Why American Home Shield is a Rip Off

American Home Shield is a waste of money. My experiences with them have been completely useless. I believe their business practices are designed to maximize their profits at the expense of the home owners and the contractors they hire. This post is an explanation of my latest encounter and a clear example of how they operate. I hope it serves as a warning to others who might consider paying for their service.When I bought my house, the realtor added an American Home Shield (AMS) home warranty. That’s a pretty common offer it makes the home buyer feel like maintenance of the house shouldn’t be a problem. AMS undoubtedly likes this as it is a sale and gets new clients. That’s how I got mine.

Let’s look at how AMS structures these deals. You’re signed up a one year contract. You pay a fixed fee per month ($38 in my case) for the warranty. Then if you have a problem with an appliance you contact them and they send out someone to do the service. Each service call costs you an additional fee ($55 in my case). Then in theory they fix or replace the appliance.

If you take a look at their pricing and plans page you’ll see the appliances they cover and the average replacement cost. Gee this looks reasonable. They could save me a lot of money. Not so fast, not the fine print that says Please read your contract for specific coverages, exclusions, and limitations. You’ll also notice that they don’t show you the contract on the web page. You have to read the fine print on the printed version to see that. That’s where the biggest gotcha lies. Most people don’t read it, don’t pay enough attention to it, or even if they do they put it away and forget about it. That’s particuarly bad when it’s thrown in with your house purchase, because it was a free and you’ve got way to much other paperwork to deal with.

Here’s three of those pieces of fine print that bit me during my time with AHS.

  1. AHS doesn’t cover parts that are considered wear items. So when my garage door had a problem, they sent the guy out to fix it, but he said we needed new springs. Those aren’t covered. So my cost for this home warranty repair was about $150 for the springs and another $55 for the service. Over $200.
  2. AHS only covers the repair itself not the ancillary repairs that might be necessary afterward. When they fixed a leak in my bathtub they had to cut a whole in the wall next to the tub to fix it. They don’t send someone to fix it and paint. We ended up taking a small cash payment and fixing it ourselves.
  3. The contractor gets to decide whether to repair or replace the unit. Believe me they are going to repair anything they possibly can. It doesn’t matter whether it is a lasting fix, as long as you sign off and the contractor gets out of the house, he’s happy. When the water stopped working in the door of our fridge, we called AHS. The appliance guy determined that water had frozen in the hose. He used a hot air gun to defrost the tube, and turned up the temperature in the fridge. Of course, it refroze within a couple weeks.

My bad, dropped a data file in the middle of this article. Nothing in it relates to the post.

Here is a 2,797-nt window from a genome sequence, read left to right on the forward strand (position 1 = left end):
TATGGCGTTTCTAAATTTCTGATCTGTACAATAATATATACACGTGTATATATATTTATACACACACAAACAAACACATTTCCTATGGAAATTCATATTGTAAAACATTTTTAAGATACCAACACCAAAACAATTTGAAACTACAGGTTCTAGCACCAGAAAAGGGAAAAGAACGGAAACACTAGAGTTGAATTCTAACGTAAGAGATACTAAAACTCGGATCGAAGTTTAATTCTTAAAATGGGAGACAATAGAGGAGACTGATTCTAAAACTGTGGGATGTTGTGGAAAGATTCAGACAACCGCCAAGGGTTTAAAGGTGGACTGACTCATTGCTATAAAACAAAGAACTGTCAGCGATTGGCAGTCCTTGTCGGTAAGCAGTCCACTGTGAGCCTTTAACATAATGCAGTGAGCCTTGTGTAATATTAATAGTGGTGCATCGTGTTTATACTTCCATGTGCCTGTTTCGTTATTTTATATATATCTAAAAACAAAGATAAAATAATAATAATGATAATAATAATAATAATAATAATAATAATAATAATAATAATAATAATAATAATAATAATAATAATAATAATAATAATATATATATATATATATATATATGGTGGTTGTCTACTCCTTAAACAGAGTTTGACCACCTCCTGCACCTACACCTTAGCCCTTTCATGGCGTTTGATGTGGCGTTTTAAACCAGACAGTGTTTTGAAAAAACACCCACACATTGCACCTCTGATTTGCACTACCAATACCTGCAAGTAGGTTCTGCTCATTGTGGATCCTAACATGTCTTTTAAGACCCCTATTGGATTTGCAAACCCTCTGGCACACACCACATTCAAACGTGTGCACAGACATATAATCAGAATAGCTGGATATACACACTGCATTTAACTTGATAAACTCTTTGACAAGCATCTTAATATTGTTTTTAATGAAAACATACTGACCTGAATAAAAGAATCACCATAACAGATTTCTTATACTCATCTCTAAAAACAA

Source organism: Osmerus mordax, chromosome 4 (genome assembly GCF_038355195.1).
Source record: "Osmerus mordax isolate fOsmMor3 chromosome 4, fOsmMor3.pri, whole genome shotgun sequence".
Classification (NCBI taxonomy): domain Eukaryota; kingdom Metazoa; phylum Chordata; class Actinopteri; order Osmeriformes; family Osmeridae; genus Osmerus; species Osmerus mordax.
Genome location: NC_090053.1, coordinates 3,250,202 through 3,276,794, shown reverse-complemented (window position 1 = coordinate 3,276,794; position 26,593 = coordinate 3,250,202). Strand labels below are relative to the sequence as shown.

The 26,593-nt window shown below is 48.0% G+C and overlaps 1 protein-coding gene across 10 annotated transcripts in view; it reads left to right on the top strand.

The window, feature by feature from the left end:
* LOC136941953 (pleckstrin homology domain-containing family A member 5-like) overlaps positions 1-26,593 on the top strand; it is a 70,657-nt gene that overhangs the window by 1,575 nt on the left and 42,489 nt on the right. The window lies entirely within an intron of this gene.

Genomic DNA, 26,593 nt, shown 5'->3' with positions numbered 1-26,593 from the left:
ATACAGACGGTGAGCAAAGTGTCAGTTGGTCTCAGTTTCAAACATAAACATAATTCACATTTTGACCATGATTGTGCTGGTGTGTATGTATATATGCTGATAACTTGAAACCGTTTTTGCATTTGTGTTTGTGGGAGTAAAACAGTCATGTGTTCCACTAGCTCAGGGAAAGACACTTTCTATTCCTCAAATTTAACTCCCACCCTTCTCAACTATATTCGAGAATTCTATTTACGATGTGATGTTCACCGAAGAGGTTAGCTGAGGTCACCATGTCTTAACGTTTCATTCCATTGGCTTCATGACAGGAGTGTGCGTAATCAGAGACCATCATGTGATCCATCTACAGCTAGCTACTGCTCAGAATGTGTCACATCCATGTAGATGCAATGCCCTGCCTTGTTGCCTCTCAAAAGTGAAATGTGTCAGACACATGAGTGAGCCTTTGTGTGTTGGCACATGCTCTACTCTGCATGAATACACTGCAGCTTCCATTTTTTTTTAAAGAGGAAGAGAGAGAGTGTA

4. Finally, if you don’t use their service guys, they can provide a cash payment, but you don’t have any say in the matter. That cash payment is limited in their contract. This one is the big one that finally pushed me over the edge to write this post. Let me explain.

Our water heater broke. We called AHS. They sent out a local repair shop to fix it. Here’s where the problem began. The local repair shop wanted an additional $1000 to fix the water heater. Why? They claimed our water heater was not to code, and needed additional plumbling and drainage. I didn’t believe that. Our water heater is in the garage and had been inspected prior to my purchasing the house. At this point I contacted a local licensed home inspector who looked at the water heater and said that the additional work was not necessary. I called back AHS and explained the problem, and asked them to send out another plumber. AHS refused and said that I had to deal with the one they sent. Since their plumber refused to do the work and I had no hot water I called another licensed plumber to do the work. He bought a new hot water heater and installed it. Total cost was about $500. Then I called AHS to submit the work and was told they’d pay use $200! Let’s look at this more carefully:

First, the plumber AHS sent out was clearly committing fraud. He said we were required to do extensive work that two other licensed contractors said wasn’t necessary. He wouldn’t do the work without that.

Second, I called AHS and explained the situation including citing other licensed contractors and they refused to send out a second plumber. I’m stuck with no hot water and AHS has left me a choice of paying $1000 or hiring my own plumber. AHS supported the original plumbers fraud.

Third, if you look at the AHS website they say water heater replacement costs between $456 and $520 according to a Marshall and Swift. Our repair was right in that range. AHS tells me their cost is $200 and that’s all they’ll pay.